How to Save a Life

by Rick Campbell

I don’t remember much of it.
My father must have been at work.
Early afternoon, by the light, and across the street, Ivan,
our neighbor, was home. He worked
three to eleven. I say my little brother went
to get him and I stayed with her. Ivan
or Celie or someone said keep her walking. Don’t
let her sleep. How did they know?
Who tried to overdose on pills in their world?
Maybe they saw it on TV. 1965. Drama. I
walked her round and round the living room
until my father and the police came.
I remember feeling that everyone was watching, that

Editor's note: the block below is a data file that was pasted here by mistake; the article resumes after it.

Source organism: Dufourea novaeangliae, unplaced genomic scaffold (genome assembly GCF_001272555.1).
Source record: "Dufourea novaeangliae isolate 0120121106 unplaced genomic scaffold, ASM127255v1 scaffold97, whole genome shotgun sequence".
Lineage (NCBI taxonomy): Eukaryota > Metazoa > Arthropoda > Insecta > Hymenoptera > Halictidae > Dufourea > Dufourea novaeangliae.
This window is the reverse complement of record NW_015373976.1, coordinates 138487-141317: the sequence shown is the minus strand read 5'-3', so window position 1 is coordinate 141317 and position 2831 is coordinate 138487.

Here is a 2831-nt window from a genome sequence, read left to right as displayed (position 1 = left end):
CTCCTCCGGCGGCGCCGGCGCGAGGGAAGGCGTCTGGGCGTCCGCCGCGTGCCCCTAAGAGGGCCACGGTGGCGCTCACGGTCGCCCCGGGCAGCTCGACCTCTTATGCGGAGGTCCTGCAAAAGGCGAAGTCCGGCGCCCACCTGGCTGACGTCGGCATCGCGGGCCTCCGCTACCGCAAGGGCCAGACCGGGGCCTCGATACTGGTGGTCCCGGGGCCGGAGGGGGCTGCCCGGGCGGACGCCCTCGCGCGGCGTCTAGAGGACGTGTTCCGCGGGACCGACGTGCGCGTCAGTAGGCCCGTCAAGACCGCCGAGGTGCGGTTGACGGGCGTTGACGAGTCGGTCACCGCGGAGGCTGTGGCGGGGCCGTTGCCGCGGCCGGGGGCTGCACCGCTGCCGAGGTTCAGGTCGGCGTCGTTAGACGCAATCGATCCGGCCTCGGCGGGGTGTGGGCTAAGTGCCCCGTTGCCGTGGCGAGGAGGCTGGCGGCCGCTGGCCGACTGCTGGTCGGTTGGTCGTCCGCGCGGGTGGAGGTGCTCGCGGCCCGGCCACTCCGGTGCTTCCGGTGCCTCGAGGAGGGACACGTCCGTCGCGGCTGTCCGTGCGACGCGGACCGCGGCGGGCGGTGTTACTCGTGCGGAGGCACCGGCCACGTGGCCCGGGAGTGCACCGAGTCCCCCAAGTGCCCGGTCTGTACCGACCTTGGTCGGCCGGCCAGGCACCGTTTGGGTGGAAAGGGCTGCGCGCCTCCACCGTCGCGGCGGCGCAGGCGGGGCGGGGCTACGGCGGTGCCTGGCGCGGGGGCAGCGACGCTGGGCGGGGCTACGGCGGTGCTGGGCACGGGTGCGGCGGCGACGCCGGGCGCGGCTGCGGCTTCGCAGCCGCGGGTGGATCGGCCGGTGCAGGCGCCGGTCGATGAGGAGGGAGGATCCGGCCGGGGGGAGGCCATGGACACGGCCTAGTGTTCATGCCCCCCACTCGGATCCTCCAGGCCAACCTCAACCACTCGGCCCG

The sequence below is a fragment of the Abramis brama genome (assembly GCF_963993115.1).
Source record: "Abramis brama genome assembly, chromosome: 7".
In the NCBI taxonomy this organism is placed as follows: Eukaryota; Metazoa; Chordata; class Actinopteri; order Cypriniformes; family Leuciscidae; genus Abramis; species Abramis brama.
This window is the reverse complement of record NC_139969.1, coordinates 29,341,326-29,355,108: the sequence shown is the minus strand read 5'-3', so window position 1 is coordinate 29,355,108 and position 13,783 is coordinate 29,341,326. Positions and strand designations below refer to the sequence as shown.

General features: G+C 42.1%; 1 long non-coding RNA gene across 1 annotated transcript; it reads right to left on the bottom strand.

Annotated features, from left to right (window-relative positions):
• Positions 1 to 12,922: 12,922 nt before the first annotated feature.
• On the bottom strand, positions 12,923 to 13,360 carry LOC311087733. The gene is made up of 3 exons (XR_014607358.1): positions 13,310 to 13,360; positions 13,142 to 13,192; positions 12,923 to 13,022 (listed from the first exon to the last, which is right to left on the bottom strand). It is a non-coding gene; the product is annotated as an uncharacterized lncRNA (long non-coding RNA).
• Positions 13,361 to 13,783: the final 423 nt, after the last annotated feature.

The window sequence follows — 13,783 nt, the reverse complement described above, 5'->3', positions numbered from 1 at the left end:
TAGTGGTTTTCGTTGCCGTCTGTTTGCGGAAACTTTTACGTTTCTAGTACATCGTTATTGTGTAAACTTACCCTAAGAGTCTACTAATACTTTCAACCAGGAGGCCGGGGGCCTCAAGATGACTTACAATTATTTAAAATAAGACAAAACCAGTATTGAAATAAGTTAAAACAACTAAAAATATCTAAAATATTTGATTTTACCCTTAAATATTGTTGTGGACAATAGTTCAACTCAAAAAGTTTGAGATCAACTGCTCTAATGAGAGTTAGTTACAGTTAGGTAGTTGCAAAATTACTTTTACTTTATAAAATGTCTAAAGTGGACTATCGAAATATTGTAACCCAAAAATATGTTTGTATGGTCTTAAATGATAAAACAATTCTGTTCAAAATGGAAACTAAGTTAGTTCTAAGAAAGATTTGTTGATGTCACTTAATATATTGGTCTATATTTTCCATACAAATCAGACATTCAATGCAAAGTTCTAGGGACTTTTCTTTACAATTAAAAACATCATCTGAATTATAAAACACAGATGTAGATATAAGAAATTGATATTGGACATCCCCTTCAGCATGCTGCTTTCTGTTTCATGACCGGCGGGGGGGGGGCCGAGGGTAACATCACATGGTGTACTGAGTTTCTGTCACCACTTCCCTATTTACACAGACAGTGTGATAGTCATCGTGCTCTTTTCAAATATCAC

my father was not surprised, but Sammy, sad.
Keep her walking, that’s all I really know.
When they take her away, don’t forget her. Love
her anyway. Don’t think about why.

RICK CAMPBELL is a poet and essayist living on Alligator Point, Florida. He is the author of six poetry collections, including Gunshot, Peacock, Dog (Madville Publishing, 2019). His poems and essays have appeared in numerous journals, including The Georgia ReviewFourth RiverKestrel, and New Madrid. He teaches in the MFA program at Sierra Nevada College.